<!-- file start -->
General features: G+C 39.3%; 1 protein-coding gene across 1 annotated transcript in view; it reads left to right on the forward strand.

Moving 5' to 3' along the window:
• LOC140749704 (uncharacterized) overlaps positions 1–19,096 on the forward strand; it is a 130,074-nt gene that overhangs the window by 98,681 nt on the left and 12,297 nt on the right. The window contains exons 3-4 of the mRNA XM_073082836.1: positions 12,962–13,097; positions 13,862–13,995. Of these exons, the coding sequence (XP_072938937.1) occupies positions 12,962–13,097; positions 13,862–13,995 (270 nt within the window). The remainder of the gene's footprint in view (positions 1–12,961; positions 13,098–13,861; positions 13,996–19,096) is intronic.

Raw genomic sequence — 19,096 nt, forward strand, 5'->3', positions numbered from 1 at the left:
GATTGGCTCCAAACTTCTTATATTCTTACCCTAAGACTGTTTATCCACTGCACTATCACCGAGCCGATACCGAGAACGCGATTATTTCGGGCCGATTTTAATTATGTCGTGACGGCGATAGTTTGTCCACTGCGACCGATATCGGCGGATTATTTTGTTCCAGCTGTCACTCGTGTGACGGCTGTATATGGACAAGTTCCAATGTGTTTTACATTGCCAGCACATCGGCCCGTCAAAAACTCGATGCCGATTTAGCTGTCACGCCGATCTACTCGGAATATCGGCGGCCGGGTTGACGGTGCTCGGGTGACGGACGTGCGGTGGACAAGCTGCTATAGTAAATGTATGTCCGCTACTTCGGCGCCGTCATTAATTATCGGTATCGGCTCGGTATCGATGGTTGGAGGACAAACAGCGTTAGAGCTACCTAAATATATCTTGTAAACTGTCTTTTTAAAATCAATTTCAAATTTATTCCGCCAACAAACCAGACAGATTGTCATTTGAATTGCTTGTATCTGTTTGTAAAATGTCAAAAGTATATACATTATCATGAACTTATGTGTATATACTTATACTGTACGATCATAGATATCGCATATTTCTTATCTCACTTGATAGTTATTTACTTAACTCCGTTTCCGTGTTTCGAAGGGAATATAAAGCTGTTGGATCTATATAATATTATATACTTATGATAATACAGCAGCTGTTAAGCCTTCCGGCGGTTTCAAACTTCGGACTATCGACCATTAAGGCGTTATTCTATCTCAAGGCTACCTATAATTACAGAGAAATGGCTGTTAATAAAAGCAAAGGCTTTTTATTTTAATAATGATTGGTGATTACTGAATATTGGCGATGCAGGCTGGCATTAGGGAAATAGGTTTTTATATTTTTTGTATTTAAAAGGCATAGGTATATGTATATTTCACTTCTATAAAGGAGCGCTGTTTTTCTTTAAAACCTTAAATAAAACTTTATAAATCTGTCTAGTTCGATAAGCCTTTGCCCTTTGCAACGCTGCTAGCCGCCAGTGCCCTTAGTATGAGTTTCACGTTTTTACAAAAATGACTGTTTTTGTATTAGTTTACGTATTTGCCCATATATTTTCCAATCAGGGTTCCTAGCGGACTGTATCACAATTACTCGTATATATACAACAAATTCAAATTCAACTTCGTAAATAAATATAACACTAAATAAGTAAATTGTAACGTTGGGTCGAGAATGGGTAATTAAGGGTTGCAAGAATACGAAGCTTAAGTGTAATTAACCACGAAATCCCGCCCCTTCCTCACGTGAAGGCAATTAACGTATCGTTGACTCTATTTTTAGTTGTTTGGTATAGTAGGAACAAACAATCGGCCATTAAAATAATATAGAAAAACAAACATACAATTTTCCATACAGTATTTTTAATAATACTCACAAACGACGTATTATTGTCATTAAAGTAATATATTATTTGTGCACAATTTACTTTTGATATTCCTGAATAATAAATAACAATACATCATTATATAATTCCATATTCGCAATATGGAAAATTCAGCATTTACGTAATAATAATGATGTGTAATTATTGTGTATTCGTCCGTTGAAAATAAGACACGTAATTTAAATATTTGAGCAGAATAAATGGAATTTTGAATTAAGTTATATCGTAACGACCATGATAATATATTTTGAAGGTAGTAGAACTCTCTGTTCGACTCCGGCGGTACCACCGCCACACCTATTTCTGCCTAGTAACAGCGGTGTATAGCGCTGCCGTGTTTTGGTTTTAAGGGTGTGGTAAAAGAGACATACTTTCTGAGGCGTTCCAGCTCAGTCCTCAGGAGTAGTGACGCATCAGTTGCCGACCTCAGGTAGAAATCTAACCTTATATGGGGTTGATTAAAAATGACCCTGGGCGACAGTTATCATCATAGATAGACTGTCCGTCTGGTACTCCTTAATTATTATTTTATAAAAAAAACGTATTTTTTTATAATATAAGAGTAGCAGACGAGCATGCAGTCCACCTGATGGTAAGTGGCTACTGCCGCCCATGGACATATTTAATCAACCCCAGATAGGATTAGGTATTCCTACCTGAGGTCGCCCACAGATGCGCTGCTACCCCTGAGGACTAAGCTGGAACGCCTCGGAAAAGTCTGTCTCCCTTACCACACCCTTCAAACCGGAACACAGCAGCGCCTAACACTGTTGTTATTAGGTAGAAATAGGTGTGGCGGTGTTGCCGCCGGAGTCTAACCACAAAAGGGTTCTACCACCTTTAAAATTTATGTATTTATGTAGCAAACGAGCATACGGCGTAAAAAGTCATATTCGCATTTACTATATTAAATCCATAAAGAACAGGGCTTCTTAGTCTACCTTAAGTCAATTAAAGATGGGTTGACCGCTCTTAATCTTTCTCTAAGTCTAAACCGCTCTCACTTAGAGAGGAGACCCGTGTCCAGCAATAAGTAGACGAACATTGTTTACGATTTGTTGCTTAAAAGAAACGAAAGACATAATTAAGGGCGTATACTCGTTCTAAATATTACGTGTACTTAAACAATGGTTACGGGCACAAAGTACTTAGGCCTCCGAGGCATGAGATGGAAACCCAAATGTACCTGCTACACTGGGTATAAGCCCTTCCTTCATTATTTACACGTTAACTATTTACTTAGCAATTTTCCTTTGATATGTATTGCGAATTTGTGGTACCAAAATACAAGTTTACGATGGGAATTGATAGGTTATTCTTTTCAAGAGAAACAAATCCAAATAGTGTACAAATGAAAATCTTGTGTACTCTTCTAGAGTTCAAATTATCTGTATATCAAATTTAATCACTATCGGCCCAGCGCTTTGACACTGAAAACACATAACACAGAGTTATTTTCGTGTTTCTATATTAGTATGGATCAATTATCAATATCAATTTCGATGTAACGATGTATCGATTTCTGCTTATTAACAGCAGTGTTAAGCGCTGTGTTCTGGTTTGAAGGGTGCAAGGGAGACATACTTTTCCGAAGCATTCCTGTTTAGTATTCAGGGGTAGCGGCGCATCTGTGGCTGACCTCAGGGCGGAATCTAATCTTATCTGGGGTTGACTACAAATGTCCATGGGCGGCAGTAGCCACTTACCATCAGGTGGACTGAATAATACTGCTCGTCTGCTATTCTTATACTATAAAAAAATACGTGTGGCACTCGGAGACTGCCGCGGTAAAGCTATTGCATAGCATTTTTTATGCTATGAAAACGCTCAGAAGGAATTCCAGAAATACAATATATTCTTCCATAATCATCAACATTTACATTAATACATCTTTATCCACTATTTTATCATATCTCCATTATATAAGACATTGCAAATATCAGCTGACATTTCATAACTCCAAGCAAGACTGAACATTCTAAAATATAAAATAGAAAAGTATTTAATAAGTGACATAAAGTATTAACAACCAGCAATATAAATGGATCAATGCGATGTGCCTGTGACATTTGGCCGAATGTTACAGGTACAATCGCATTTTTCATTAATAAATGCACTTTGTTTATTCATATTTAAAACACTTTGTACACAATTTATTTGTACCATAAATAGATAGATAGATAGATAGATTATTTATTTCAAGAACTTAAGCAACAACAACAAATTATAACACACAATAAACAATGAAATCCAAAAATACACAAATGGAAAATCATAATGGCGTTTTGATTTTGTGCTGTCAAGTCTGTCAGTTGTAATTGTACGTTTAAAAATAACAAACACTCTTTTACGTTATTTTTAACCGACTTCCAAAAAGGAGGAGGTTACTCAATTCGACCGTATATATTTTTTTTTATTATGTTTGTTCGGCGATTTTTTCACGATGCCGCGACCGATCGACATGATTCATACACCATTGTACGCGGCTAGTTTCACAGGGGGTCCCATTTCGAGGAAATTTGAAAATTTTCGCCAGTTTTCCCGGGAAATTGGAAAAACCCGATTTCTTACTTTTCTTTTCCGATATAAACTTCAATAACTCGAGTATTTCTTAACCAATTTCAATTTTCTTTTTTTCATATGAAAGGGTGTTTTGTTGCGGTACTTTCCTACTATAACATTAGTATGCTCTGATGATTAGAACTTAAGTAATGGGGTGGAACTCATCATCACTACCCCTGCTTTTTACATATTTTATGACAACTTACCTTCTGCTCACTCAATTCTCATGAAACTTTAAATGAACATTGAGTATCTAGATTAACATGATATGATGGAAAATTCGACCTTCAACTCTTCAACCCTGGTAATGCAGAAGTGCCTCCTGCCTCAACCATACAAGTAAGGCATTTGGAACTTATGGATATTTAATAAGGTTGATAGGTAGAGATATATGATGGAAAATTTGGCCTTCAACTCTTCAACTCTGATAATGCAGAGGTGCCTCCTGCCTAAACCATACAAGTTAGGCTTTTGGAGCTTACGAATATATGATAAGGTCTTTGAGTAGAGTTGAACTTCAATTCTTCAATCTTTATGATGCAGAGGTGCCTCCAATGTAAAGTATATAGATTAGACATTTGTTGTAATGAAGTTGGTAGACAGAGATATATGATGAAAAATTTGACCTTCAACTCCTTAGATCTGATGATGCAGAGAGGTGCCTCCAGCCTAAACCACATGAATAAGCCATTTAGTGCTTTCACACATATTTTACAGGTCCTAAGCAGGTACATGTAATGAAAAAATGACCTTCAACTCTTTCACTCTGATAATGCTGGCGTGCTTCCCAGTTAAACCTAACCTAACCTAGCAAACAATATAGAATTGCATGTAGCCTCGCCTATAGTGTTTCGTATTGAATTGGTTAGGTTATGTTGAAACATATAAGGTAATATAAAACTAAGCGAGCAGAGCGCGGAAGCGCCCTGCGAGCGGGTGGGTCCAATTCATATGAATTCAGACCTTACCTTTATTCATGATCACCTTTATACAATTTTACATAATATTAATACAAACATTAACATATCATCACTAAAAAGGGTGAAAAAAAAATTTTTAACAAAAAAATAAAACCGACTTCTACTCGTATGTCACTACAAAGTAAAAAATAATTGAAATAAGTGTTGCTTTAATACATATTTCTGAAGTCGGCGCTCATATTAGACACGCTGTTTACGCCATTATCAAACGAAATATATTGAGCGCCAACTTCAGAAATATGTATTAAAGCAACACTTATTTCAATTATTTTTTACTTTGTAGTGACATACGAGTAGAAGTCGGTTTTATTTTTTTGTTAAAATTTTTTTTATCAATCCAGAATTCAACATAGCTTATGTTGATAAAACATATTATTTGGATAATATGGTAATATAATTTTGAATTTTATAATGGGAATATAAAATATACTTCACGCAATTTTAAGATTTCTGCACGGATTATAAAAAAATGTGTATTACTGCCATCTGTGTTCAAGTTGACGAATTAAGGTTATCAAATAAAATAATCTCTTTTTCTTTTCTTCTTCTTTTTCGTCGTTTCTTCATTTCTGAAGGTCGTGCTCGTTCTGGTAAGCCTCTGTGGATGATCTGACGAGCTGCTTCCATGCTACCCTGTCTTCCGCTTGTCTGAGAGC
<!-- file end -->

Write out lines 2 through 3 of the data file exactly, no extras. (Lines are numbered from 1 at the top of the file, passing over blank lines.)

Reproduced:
Moving 5' to 3' along the window:
• LOC140749704 (uncharacterized) overlaps positions 1–19,096 on the forward strand; it is a 130,074-nt gene that overhangs the window by 98,681 nt on the left and 12,297 nt on the right. The window contains exons 3-4 of the mRNA XM_073082836.1: positions 12,962–13,097; positions 13,862–13,995. Of these exons, the coding sequence (XP_072938937.1) occupies positions 12,962–13,097; positions 13,862–13,995 (270 nt within the window). The remainder of the gene's footprint in view (positions 1–12,961; positions 13,098–13,861; positions 13,996–19,096) is intronic.